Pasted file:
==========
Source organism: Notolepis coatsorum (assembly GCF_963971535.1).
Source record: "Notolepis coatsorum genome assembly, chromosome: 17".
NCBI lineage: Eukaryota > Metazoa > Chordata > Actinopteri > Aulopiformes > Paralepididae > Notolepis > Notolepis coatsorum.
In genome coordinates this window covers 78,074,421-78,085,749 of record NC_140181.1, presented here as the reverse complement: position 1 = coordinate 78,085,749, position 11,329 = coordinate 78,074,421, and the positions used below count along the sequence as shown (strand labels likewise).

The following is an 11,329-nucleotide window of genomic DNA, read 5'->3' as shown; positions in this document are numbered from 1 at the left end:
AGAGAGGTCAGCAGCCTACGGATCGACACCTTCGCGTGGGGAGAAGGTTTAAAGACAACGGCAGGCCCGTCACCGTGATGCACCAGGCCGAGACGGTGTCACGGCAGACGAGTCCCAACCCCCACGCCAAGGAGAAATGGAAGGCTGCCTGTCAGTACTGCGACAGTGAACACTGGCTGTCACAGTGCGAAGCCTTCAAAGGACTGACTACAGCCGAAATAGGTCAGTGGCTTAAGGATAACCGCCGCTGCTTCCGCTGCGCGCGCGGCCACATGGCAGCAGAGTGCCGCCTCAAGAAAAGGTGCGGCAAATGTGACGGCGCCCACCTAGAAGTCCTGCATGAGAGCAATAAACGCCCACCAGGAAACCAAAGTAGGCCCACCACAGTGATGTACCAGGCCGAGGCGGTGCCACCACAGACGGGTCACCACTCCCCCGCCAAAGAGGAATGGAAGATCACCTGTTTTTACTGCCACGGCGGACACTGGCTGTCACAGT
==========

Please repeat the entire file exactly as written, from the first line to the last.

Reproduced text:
Source organism: Notolepis coatsorum (assembly GCF_963971535.1).
Source record: "Notolepis coatsorum genome assembly, chromosome: 17".
NCBI lineage: Eukaryota > Metazoa > Chordata > Actinopteri > Aulopiformes > Paralepididae > Notolepis > Notolepis coatsorum.
In genome coordinates this window covers 78,074,421-78,085,749 of record NC_140181.1, presented here as the reverse complement: position 1 = coordinate 78,085,749, position 11,329 = coordinate 78,074,421, and the positions used below count along the sequence as shown (strand labels likewise).

The following is an 11,329-nucleotide window of genomic DNA, read 5'->3' as shown; positions in this document are numbered from 1 at the left end:
AGAGAGGTCAGCAGCCTACGGATCGACACCTTCGCGTGGGGAGAAGGTTTAAAGACAACGGCAGGCCCGTCACCGTGATGCACCAGGCCGAGACGGTGTCACGGCAGACGAGTCCCAACCCCCACGCCAAGGAGAAATGGAAGGCTGCCTGTCAGTACTGCGACAGTGAACACTGGCTGTCACAGTGCGAAGCCTTCAAAGGACTGACTACAGCCGAAATAGGTCAGTGGCTTAAGGATAACCGCCGCTGCTTCCGCTGCGCGCGCGGCCACATGGCAGCAGAGTGCCGCCTCAAGAAAAGGTGCGGCAAATGTGACGGCGCCCACCTAGAAGTCCTGCATGAGAGCAATAAACGCCCACCAGGAAACCAAAGTAGGCCCACCACAGTGATGTACCAGGCCGAGGCGGTGCCACCACAGACGGGTCACCACTCCCCCGCCAAAGAGGAATGGAAGATCACCTGTTTTTACTGCCACGGCGGACACTGGCTGTCACAGT